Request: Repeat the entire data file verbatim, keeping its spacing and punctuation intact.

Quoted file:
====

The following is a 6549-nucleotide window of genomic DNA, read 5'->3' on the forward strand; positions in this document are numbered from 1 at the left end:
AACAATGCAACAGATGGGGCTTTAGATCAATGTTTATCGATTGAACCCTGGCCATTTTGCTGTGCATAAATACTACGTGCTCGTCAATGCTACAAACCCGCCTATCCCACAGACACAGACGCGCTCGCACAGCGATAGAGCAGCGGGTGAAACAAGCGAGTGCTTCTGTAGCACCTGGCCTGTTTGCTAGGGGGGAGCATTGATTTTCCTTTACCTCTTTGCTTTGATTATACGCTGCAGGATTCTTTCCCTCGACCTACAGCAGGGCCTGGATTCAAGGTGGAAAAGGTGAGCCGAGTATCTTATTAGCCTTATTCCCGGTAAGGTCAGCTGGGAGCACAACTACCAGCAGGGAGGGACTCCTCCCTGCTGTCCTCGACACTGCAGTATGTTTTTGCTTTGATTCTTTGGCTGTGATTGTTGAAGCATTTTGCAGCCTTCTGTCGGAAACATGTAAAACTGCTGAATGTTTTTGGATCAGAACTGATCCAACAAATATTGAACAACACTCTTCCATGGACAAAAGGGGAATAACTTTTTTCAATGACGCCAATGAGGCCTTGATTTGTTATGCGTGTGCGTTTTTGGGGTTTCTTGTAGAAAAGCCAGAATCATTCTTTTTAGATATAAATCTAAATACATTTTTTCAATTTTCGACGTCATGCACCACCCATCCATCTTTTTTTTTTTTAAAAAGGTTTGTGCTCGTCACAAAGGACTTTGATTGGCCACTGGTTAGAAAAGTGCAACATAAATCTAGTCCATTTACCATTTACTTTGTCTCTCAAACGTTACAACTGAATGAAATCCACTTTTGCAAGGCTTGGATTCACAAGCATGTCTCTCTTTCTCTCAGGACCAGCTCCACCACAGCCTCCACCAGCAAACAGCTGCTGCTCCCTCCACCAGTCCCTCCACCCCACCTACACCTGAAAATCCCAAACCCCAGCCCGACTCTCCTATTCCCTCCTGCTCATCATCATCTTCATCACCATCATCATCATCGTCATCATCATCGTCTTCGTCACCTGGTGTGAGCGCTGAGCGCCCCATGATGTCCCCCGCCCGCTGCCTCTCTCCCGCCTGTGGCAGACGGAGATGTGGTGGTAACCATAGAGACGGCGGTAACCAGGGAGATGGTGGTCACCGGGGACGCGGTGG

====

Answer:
The following is a 6549-nucleotide window of genomic DNA, read 5'->3' on the forward strand; positions in this document are numbered from 1 at the left end:
AACAATGCAACAGATGGGGCTTTAGATCAATGTTTATCGATTGAACCCTGGCCATTTTGCTGTGCATAAATACTACGTGCTCGTCAATGCTACAAACCCGCCTATCCCACAGACACAGACGCGCTCGCACAGCGATAGAGCAGCGGGTGAAACAAGCGAGTGCTTCTGTAGCACCTGGCCTGTTTGCTAGGGGGGAGCATTGATTTTCCTTTACCTCTTTGCTTTGATTATACGCTGCAGGATTCTTTCCCTCGACCTACAGCAGGGCCTGGATTCAAGGTGGAAAAGGTGAGCCGAGTATCTTATTAGCCTTATTCCCGGTAAGGTCAGCTGGGAGCACAACTACCAGCAGGGAGGGACTCCTCCCTGCTGTCCTCGACACTGCAGTATGTTTTTGCTTTGATTCTTTGGCTGTGATTGTTGAAGCATTTTGCAGCCTTCTGTCGGAAACATGTAAAACTGCTGAATGTTTTTGGATCAGAACTGATCCAACAAATATTGAACAACACTCTTCCATGGACAAAAGGGGAATAACTTTTTTCAATGACGCCAATGAGGCCTTGATTTGTTATGCGTGTGCGTTTTTGGGGTTTCTTGTAGAAAAGCCAGAATCATTCTTTTTAGATATAAATCTAAATACATTTTTTCAATTTTCGACGTCATGCACCACCCATCCATCTTTTTTTTTTTTAAAAAGGTTTGTGCTCGTCACAAAGGACTTTGATTGGCCACTGGTTAGAAAAGTGCAACATAAATCTAGTCCATTTACCATTTACTTTGTCTCTCAAACGTTACAACTGAATGAAATCCACTTTTGCAAGGCTTGGATTCACAAGCATGTCTCTCTTTCTCTCAGGACCAGCTCCACCACAGCCTCCACCAGCAAACAGCTGCTGCTCCCTCCACCAGTCCCTCCACCCCACCTACACCTGAAAATCCCAAACCCCAGCCCGACTCTCCTATTCCCTCCTGCTCATCATCATCTTCATCACCATCATCATCATCGTCATCATCATCGTCTTCGTCACCTGGTGTGAGCGCTGAGCGCCCCATGATGTCCCCCGCCCGCTGCCTCTCTCCCGCCTGTGGCAGACGGAGATGTGGTGGTAACCATAGAGACGGCGGTAACCAGGGAGATGGTGGTCACCGGGGACGCGGTGG